Wing Chun the Wong Way

(Taken from Blitz Magazine November 2012 issue)

The world of martial arts has thrown us a variety of characters throughout the years. Among the sea of tough guys and hard nuts, it’s easy to forget about the quiet and unassuming individuals who continue to strive to spread and develop their respective systems, day in, day out. You could say Western Australia’s Rolf Clausnitzer is one of those guys. Looking more like a school teacher rather than an instructor of martial arts, the Hong Kong born ‘kung fu tragic’ is a prime example that you shouldn’t judge a fighter by the kindness in his face. Introduced to the art by Bruce Lee himself, Clausnitzer is today one of the country’s most respected and experienced instructors of Wing Chun. He teachers at the Wing Chun Kuen Academy of Western Australia in Morley, Perth, continuing what he describes as his lifelong love – the Chinese combat art as taught by Ip Man’s student and Bruce Lee’s senior, Wong Shun Leung.

From Boxing to Wing Chun

(Interview by Maurizio Petri - 2013)

​Ving Tsun has definitely played a big role in the development of my boxing abilities. It has helped me to enhance my physical expression. In the ring, the concepts are similar. As Wong Shun Leung says “Ving Tsun is a science of combat, the intent is the total incapacitation of an opponent”. After my first loss on a points decision, I have since adopted this philosophy of aiming to finish my opponent and not to leave the decision up to the judges again.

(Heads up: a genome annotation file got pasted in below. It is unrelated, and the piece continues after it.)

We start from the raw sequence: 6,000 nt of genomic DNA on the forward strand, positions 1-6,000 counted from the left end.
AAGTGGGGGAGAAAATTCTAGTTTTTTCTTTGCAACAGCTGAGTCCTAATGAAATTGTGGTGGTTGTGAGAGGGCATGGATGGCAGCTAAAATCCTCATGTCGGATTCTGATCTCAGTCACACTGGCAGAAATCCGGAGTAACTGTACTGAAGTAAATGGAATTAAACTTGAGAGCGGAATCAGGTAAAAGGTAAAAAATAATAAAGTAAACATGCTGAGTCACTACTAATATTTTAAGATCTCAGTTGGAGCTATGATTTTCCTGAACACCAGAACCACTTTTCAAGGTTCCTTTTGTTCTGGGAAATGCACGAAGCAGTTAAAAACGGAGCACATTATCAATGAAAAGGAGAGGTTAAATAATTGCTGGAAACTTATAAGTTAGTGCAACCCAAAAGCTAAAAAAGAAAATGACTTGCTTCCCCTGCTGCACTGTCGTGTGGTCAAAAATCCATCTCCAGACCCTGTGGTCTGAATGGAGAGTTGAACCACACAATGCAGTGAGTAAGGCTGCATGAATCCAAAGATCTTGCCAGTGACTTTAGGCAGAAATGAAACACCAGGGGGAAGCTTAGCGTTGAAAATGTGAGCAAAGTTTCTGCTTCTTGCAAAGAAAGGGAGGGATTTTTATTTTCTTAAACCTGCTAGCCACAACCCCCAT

How good is your Wing Chun?

(By Rolf Clausnitzer)

Before you attempt to answer the question above, I should like to explain exactly what I mean by the question. Proficiently, Wing Chun can be measured in numerous ways, e.g. correct performance of the Siu Lim Tao and other forms, skill at Chi Sao, proper coordination, timing and power in attacking the dummy, speedy and evasive footwork, sound intellectual understanding of the theories and principles of Wing Chun, etc. My question, however, is confined to your practical fighting ability. To me that is the ultimate test of any and every martial art.

TRAINING

Monday & Wednesday

6.00pm-7.50pm

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Saturday

1.00pm-2.50pm

 

ADDRESS

Unit 10

150 Beechboro Road South

Bayswater 6053

Western Australia